This claim has been repeated over the past few months by a legion of editorialists and talking heads.  But the democratic transformation of the Middle East, as it is today, is unattainable in practice and undesirable in principle; democracy cannot exist outside of the framework of ideas that sustain it.  These ideas, in the case of the West, are rooted in the history of the polis of Greece, the Scriptures, the heresy of the Enlightenment, the notion of liberty, individual responsibility that rests on individual free will, and the collective creativity embodied in the rendering of symphonies and the launching of space missions.

The United States should support the generals in their efforts to maintain the regime.  That regime has served the interests of successive U.S. administrations well.  Its peace treaty with Israel was the foundation for promising U.S. initiatives in Madrid and Oslo (1991) and Camp David (2000).  The U.S. Navy has enjoyed privileged access to the Suez Canal, and the Pentagon has staged elaborate war games in Egypt’s deserts.  Egypt was an active participant in the first Iraq war in 1991 and a silent American partner in its 2003 sequel.  It has provided nonlethal support for the “Allied” effort in Afghanistan.  It has shared antiterrorist intelligence with U.S. agencies at all levels of classification.  Unlike Saudi Arabia it has been a true ally, one of the few we have in the Arab world.  America has a record of being unreliable to her foreign friends—the shah and Ngo Dinh Diem come to mind—and Egypt’s generals are old enough to remember the winter of 1979.  Obama’s pressure on them to play by Queensbury rules would play right into the hands of America’s enemies.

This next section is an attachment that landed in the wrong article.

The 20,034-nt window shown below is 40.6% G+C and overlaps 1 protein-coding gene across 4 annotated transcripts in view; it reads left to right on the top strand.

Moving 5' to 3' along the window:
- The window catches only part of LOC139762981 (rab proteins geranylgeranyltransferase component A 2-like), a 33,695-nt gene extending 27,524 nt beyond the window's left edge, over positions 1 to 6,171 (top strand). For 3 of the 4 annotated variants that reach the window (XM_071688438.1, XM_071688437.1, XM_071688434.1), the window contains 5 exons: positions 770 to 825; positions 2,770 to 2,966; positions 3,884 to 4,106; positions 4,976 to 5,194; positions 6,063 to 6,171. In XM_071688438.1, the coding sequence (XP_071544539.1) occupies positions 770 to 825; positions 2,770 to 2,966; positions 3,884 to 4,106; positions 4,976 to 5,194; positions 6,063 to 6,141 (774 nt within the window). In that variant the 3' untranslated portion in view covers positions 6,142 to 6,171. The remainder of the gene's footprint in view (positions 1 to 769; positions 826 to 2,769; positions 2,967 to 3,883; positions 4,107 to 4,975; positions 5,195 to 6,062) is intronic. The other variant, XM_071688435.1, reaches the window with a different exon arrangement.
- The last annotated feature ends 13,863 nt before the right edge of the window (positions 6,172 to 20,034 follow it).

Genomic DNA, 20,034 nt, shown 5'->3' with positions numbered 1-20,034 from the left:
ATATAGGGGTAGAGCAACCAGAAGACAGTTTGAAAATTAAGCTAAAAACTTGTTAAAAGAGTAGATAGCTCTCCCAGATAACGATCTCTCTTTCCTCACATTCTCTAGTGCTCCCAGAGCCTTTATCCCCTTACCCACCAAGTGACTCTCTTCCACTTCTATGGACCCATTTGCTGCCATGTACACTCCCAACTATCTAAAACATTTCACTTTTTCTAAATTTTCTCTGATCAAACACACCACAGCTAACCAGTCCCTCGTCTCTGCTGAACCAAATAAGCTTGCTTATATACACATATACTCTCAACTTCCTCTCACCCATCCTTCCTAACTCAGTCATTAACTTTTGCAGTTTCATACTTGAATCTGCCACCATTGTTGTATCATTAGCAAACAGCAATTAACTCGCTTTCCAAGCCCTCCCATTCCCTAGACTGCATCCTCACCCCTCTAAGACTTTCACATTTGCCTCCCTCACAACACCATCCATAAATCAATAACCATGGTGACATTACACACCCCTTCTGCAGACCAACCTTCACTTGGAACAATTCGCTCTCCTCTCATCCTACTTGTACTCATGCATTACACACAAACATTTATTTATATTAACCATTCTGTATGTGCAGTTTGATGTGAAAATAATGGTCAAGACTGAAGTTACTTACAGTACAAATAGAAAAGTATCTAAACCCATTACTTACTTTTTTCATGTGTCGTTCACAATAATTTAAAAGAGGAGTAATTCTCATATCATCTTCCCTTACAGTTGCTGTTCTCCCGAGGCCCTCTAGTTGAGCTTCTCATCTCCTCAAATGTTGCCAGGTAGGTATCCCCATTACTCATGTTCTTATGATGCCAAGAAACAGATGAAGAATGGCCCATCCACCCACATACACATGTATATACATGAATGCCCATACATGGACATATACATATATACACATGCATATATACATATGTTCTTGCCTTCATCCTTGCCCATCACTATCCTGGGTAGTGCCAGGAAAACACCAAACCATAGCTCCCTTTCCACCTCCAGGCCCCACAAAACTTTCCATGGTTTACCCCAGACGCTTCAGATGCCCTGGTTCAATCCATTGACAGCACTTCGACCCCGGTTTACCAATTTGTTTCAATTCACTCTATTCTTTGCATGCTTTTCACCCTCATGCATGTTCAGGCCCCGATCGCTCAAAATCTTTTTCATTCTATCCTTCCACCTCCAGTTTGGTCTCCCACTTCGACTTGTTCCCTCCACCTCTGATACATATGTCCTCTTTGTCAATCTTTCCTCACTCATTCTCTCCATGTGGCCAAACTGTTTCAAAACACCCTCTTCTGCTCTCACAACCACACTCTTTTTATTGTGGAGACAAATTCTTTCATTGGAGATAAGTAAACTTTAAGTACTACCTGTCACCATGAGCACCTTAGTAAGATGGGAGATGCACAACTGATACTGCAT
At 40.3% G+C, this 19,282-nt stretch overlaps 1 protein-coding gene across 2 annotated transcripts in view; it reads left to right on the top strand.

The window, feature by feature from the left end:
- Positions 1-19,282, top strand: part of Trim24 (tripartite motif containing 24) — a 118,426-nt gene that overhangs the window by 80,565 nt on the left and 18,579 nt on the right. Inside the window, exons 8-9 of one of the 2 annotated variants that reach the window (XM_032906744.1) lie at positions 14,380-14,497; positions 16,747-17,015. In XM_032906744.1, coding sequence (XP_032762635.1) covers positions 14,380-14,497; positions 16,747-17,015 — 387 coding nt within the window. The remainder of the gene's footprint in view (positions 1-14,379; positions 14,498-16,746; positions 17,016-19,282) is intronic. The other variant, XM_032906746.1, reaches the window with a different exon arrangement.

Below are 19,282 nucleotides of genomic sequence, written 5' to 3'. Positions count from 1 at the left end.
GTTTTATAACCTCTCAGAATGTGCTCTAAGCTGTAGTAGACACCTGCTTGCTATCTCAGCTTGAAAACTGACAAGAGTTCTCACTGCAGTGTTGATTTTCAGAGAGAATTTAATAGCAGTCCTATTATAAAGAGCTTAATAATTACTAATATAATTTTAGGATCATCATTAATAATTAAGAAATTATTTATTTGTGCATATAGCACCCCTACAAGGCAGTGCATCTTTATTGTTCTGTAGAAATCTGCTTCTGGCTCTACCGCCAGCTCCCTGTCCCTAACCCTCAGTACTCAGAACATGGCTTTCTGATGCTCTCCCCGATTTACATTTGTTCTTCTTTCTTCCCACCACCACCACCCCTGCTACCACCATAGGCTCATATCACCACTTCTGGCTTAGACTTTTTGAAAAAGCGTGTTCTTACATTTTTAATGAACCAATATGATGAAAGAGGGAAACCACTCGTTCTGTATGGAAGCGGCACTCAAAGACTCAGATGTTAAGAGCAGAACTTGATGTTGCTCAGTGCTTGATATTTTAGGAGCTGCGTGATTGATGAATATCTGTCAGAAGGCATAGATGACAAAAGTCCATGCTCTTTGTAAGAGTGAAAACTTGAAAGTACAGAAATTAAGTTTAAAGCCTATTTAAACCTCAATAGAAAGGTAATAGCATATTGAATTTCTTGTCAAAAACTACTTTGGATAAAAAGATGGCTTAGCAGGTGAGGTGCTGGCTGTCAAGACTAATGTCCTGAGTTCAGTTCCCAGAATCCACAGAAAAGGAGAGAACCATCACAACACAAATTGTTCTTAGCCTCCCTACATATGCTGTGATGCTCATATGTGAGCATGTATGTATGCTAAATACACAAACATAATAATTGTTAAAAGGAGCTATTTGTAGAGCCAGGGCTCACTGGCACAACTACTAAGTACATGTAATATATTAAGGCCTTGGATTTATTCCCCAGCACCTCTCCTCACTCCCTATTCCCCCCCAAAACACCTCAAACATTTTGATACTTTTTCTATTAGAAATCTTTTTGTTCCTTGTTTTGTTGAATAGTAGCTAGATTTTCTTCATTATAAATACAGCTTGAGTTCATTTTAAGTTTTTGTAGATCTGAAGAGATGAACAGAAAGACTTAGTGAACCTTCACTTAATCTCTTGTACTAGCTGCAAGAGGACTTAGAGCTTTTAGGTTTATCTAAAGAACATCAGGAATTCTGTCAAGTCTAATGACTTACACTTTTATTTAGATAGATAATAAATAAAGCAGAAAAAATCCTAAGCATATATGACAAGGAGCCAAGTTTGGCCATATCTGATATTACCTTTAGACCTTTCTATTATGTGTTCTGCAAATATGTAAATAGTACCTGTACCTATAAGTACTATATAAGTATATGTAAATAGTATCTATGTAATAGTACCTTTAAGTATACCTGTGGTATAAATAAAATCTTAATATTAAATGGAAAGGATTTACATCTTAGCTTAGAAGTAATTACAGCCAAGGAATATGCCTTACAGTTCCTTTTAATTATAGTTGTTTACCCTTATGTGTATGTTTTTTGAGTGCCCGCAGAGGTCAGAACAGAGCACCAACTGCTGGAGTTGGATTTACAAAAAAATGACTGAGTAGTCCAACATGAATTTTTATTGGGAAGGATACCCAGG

The unrest in Egypt has already given heart to Islamic radicals all over the region.  Iran has long regarded Egypt as a major obstacle to her establishment of regional hegemony.  Turkey’s ruling Islamists rightly see the regime in Cairo as a local equivalent of the Kemalist old guard, which they have successfully neutralized over the past nine years.  Last but not least, Hamas—a Brotherhood branch long hostile to Mubarak—hopes to see the blockade on Gaza’s western border lifted.  If that happens Israel will retrench behind her fortified boundaries, and Netanyahu’s position will be enhanced.  “The peace process,” always elusive and currently almost nonexistent, will become structurally impossible.

For the greater part of the 20th century Cairo led the way in the intellectual quest for an authentically Arab response to the challenge of modernity.  The generals should be given a chance to continue that quest by incremental reforms.  If they fail, the Brotherhood will win and duly condemn as rebellion against Allah’s supremacy the submission to any form of law other than sharia.  Egypt’s political and military establishment should prevent that outcome regardless of Barack Obama’s expectations and advice.  By maintaining the regime’s continuity and ensuring that the February 11 coup does not lead to a real revolution, they will serve the interest of their country as well as the American interest.